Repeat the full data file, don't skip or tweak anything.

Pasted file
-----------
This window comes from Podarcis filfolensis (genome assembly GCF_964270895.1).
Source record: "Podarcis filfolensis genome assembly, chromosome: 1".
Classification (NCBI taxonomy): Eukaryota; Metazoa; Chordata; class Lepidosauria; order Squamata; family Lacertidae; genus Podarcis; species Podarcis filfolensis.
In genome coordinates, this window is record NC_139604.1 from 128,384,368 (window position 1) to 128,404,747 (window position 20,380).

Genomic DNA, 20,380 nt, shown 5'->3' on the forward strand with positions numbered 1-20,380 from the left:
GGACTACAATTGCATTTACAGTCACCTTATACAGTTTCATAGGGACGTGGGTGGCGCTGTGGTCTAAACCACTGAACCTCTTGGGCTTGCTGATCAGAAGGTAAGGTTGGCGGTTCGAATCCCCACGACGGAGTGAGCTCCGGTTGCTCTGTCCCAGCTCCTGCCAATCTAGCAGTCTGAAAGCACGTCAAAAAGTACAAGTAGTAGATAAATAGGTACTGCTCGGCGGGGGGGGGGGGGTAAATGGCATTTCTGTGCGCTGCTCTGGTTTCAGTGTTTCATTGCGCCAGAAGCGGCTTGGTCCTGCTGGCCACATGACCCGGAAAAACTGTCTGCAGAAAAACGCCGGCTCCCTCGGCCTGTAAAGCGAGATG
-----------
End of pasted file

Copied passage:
This window comes from Podarcis filfolensis (genome assembly GCF_964270895.1).
Source record: "Podarcis filfolensis genome assembly, chromosome: 1".
Classification (NCBI taxonomy): Eukaryota; Metazoa; Chordata; class Lepidosauria; order Squamata; family Lacertidae; genus Podarcis; species Podarcis filfolensis.
In genome coordinates, this window is record NC_139604.1 from 128,384,368 (window position 1) to 128,404,747 (window position 20,380).

Genomic DNA, 20,380 nt, shown 5'->3' on the forward strand with positions numbered 1-20,380 from the left:
GGACTACAATTGCATTTACAGTCACCTTATACAGTTTCATAGGGACGTGGGTGGCGCTGTGGTCTAAACCACTGAACCTCTTGGGCTTGCTGATCAGAAGGTAAGGTTGGCGGTTCGAATCCCCACGACGGAGTGAGCTCCGGTTGCTCTGTCCCAGCTCCTGCCAATCTAGCAGTCTGAAAGCACGTCAAAAAGTACAAGTAGTAGATAAATAGGTACTGCTCGGCGGGGGGGGGGGGGTAAATGGCATTTCTGTGCGCTGCTCTGGTTTCAGTGTTTCATTGCGCCAGAAGCGGCTTGGTCCTGCTGGCCACATGACCCGGAAAAACTGTCTGCAGAAAAACGCCGGCTCCCTCGGCCTGTAAAGCGAGATG